“Historians are not particularly hostile to new technology, but they are not ready to welcome fundamental changes to their cultural position or their modes of work.  Having lived our professional careers in a culture of scarcity, historians find that a world of abundance can be unsettling” (757).

Rosenzweig concluded that historians’ methodologies must change to incorporate digital media.  He suggested future history graduate programs would need to include courses in social-scientific and quantitative methods, “digital archaeology,” “digital diplomatics,” and data mining (758).  Having already acknowledged that archivists and librarians are devoting much time and resources to digital preservation, he contended historians can’t afford to abdicate their role in making decisions about systems and priorities.  Assuming historians will fret over the potential scarcity of records while archivists will question the necessity of perpetuating information abundance in an era of financial shortfalls, he challenged historians to take four steps:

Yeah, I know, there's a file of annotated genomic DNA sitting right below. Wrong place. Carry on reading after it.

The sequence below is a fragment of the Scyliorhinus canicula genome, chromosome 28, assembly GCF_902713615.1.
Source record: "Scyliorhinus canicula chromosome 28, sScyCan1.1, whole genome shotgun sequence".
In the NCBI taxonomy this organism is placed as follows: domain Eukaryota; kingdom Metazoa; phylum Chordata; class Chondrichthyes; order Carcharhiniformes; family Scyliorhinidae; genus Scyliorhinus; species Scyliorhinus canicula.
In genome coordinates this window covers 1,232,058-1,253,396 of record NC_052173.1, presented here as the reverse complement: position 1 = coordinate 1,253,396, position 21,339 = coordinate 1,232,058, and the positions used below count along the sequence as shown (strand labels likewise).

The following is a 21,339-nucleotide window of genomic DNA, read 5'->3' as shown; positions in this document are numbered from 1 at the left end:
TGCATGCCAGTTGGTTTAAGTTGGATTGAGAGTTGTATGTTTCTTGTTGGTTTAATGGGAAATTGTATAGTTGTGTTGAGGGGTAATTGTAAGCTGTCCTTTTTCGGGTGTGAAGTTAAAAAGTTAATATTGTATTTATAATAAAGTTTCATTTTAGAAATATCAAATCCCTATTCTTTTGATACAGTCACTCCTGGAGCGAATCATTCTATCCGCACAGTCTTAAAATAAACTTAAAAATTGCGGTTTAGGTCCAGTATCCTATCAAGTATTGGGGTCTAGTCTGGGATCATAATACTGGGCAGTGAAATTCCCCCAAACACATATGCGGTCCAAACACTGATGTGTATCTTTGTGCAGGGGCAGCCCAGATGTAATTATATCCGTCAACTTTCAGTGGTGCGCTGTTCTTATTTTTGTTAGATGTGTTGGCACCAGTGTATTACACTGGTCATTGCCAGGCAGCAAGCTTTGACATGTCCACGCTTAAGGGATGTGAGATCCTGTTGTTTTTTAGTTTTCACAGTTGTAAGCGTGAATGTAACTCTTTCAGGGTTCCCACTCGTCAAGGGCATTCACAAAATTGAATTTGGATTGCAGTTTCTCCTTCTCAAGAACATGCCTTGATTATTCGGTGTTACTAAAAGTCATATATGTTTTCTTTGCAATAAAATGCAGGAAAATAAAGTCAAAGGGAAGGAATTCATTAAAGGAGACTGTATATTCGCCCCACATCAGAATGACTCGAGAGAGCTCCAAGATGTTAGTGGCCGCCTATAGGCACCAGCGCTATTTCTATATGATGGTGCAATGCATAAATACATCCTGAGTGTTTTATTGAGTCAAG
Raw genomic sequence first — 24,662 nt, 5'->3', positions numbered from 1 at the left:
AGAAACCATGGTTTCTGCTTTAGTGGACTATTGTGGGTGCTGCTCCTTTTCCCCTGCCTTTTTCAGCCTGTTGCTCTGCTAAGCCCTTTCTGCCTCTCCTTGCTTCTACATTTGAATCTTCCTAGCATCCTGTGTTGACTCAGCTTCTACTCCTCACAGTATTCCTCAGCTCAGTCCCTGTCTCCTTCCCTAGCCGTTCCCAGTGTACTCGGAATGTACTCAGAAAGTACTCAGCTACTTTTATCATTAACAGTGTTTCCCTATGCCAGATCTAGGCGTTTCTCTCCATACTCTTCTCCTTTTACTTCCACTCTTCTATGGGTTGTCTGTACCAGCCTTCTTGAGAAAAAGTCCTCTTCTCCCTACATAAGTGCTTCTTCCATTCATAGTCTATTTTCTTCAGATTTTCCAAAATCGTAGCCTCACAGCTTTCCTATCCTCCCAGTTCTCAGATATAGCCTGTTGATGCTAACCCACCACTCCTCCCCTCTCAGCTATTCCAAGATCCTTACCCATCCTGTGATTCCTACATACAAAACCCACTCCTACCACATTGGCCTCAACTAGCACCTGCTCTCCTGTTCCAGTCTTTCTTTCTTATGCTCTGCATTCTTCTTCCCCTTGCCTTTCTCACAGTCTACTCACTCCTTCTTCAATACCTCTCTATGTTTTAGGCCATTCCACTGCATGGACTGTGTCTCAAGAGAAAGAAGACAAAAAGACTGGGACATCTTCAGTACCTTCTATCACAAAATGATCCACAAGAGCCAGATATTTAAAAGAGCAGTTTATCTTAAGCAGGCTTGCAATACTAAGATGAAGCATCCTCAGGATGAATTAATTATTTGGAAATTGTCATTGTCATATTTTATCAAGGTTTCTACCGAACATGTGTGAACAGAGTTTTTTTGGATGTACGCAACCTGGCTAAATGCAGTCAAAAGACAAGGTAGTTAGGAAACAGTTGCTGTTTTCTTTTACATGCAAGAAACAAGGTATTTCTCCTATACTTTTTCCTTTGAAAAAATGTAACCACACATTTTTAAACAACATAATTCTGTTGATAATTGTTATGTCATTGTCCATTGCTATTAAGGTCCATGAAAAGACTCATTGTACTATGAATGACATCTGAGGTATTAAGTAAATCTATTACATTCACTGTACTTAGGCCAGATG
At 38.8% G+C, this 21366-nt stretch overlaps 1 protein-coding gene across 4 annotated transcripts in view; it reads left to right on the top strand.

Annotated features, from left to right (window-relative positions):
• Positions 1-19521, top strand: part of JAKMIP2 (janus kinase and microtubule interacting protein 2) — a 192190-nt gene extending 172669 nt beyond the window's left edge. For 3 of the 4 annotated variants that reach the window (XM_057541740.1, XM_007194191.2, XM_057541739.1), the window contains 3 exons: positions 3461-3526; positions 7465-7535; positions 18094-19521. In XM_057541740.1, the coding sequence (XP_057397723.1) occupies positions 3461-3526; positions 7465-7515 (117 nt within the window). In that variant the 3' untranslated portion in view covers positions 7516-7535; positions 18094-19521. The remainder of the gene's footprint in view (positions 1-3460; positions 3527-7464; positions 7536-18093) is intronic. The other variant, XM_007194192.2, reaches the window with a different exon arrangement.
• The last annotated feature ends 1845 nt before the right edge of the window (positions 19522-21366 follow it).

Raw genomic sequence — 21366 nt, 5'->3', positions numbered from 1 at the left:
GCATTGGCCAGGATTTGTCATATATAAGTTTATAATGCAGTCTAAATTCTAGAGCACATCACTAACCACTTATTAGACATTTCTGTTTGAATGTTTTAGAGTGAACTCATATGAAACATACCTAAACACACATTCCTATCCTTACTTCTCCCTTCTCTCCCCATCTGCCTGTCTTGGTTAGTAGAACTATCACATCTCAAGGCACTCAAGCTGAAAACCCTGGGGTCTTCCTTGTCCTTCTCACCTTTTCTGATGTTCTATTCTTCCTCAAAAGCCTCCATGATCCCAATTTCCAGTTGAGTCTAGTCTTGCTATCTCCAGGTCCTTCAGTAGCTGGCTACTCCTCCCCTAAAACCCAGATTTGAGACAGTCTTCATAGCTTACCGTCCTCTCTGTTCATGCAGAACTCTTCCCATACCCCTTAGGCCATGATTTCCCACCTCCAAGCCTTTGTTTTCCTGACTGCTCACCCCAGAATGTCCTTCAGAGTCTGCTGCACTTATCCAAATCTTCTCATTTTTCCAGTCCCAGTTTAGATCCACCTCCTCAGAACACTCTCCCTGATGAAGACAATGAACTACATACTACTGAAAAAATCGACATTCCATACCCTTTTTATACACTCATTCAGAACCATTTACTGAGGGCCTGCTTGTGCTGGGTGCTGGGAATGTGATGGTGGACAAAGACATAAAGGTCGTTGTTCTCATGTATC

1. lobby “for adequate funding for both current historical work and preservation of future resources” (761)
  2. advocate for “the democratized access to the historical record that digital media make possible” (761)
  3. lobby for expanding copyright deposit of digital materials
  4. “embrace the culture of abundance made possible by digital media and expand the public space of scholarship” (762)

Rosenzweig asserted, “the stakes are too profound for historians to ignore the futures of the past” (739).  I hope that other historians will take up his call to arms.